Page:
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Ukraine president’s sick leave raises questions

Speculation he may step down — or crack down

Viktor Yanukovych’s press office says the president is still in charge of the country.

AFP/Getty Images/file 2013

Viktor Yanukovych’s press office says the president is still in charge of the country.

KIEV, Ukraine — Amid the deepest turmoil since the Orange Revolution, President Viktor Yanukovych’s announcement Thursday that he was taking indefinite sick leave prompted a guessing game among Ukrainians about what was happening to their country.

Debate raged on whether he was just sick or whether he was leaving the limelight in preparation for something, possibly either cracking down or stepping down.

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Yanukovych has faced two months of major protests that sometimes paralyze central Kiev and have spread to other cities. The protests started after he backed out of a long-awaited agreement to deepen ties with the European Union in favor of Russia, but quickly came to encompass a wide array of discontent over corruption, heavy-handed police, and dubious courts.

The official line is that Yanukovych, 63, has an acute respiratory illness and a high fever.

But the opposition isn’t buying it. Some say he is looking for an excuse to avoid further discussions with opposition leaders, which have done nothing to resolve the tensions.

Vitali Klitschko, a leading opposition figure, has a more ominous theory — the president could be pretending to take himself out of action in preparation for imposing a state of emergency. That has been a persistent worry of the opposition since violent clashes two weeks ago killed three protesters.

‘‘I remember from the Soviet Union it’s a bad sign — a bad sign because always if some Soviet Union leaders have to make an unpopular decision, they go to the hospital,’’ Klitschko said.

Yanukovych’s press office says the president is still in charge of the country, but there was no indication of how long he might be on leave or how much work he would be able to do. He isn’t known to have serious health problems, although his office says he has taken sick leave twice before — once for a knee problem and the other time also for a respiratory illness.

One political commentator suggested the announcement could be a ruse to take him out of power, as in the attempted coup against Soviet leader Mikhail Gorbachev in 1991.

‘‘I don’t remember official statements on Viktor Yanukovych’s colds. But I remember well, when on Aug. 19, 1991, the vice president of the USSR, Gennady Yanayev, announced the serious illness of Mikhail Sergeyevich Gorbachev,’’ Vitaly Portnikov wrote on his Facebook page.

Still, others took the announcement at face value. Analyst Mykhailo Pohrebinsky noted that Yanukovych had made a late-night visit to Parliament amid tense discussions on Wednesday and ‘‘those who were close to him said he really was very pale and exhausted.’’

Hours after the government announced his sick leave, Yanukovych issued a statement to upbraid his political foes, saying ‘‘the opposition continues to escalate the situation and urges people to stand in the frost for the sake of the political ambitions of several of its leaders.’’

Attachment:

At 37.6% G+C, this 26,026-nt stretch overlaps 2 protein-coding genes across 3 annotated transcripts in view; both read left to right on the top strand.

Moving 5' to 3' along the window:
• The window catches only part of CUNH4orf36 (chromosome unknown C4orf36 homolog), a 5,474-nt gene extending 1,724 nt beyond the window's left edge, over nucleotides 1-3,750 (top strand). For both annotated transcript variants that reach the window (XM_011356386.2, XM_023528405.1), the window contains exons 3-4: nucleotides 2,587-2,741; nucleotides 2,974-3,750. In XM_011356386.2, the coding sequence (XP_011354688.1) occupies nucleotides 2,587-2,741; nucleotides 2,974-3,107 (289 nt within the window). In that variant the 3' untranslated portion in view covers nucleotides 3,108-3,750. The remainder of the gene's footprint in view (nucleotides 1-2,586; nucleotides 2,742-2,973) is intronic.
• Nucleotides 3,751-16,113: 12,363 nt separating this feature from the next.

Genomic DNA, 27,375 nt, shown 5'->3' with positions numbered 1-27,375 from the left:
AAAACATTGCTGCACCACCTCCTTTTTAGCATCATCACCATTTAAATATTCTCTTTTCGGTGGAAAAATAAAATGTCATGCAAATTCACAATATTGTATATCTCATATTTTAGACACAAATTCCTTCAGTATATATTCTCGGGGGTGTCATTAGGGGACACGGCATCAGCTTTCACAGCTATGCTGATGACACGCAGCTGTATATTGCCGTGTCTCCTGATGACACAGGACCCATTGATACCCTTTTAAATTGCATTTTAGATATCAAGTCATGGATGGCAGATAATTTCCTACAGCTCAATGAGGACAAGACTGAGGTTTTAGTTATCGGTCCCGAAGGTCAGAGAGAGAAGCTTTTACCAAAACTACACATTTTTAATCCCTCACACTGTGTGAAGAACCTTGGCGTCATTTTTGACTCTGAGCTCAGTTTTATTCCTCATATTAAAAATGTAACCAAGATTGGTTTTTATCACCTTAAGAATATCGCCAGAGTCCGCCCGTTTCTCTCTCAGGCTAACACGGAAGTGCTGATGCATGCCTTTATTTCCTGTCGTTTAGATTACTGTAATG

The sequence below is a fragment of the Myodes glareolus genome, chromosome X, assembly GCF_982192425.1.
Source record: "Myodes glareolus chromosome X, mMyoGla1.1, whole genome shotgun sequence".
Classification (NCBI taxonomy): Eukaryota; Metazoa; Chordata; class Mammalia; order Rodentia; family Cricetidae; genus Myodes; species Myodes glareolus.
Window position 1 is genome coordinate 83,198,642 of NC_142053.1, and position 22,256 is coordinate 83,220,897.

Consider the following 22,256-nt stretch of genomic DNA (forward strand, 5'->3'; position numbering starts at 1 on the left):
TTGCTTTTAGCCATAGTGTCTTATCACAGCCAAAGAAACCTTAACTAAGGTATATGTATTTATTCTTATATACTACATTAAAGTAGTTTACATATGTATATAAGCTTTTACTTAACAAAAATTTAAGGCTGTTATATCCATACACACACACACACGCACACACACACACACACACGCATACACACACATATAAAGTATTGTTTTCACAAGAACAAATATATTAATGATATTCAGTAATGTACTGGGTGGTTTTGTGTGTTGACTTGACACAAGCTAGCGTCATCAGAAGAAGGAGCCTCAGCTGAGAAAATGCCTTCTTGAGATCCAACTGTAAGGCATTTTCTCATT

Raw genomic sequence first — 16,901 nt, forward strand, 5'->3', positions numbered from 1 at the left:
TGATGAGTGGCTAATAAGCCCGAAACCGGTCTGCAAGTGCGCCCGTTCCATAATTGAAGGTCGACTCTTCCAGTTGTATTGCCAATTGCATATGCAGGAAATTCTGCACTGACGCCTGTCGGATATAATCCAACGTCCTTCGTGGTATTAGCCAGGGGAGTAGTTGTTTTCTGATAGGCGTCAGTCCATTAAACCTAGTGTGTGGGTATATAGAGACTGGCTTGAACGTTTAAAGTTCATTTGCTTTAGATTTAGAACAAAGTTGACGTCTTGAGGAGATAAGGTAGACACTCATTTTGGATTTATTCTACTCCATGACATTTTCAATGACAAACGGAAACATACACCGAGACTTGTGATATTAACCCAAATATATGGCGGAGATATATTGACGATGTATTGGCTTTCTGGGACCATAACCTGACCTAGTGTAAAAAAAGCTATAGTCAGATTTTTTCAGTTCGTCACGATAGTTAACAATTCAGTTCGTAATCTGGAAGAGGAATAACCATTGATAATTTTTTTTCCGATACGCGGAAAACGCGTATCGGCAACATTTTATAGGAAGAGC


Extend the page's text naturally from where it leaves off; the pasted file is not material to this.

Despite offering several concessions, authorities have so far failed to mollify the protesters.

In a series of moves aimed at resolving the crisis, Parliament voted Tuesday to repeal harsh antiprotest laws. Yanukovych must formally sign that repeal and it was unclear whether he could do so while on sick leave.

He also has accepted the resignation of his prime minister. But protesters say the moves are insufficient — they want him out and new elections held.

On Wednesday, the Parliament passed a measure offering amnesty to some of those arrested in the protests. That new law, however, was only valid if demonstrators vacate most of the government buildings they occupy in Kiev and in some western cities. The offer was quickly greeted with contempt by the opposition, which regards the arrests during the protests as fundamentally illegitimate.

There are conflicting figures on how many protesters are now in custody. One opposition lawmaker said Wednesday there were 328, whom he characterized as ‘‘hostages.’’ But the prosecutor general’s office said Thursday there were 140.

The protests had been mostly peaceful until mid-January, when demonstrators angered by the new antiprotest laws launched violent clashes with police near Parliament. Three protesters died in the clashes, two of them from gunshot wounds. Police insist it wasn’t from their guns.

On Thursday, Interior Minister Vitali Zakharchenko said a 30-year-old police officer manning the front lines of the Kiev protests had died of a heart attack overnight. Although there have been no clashes for several days, tensions at the site are heavy. Zakharchenko said the policeman’s death was ‘‘a consequence of the daily stress.’’

After stepping back from the agreement with the EU, Yanukovych got a $15 billion aid package from Russia that also gives Ukraine lower prices for the Russian gas upon which the country depends.

That aid from Russian President Vladimir Putin is key to propping up Yanukovych and keeping the struggling Ukrainian economy from falling into bankruptcy.

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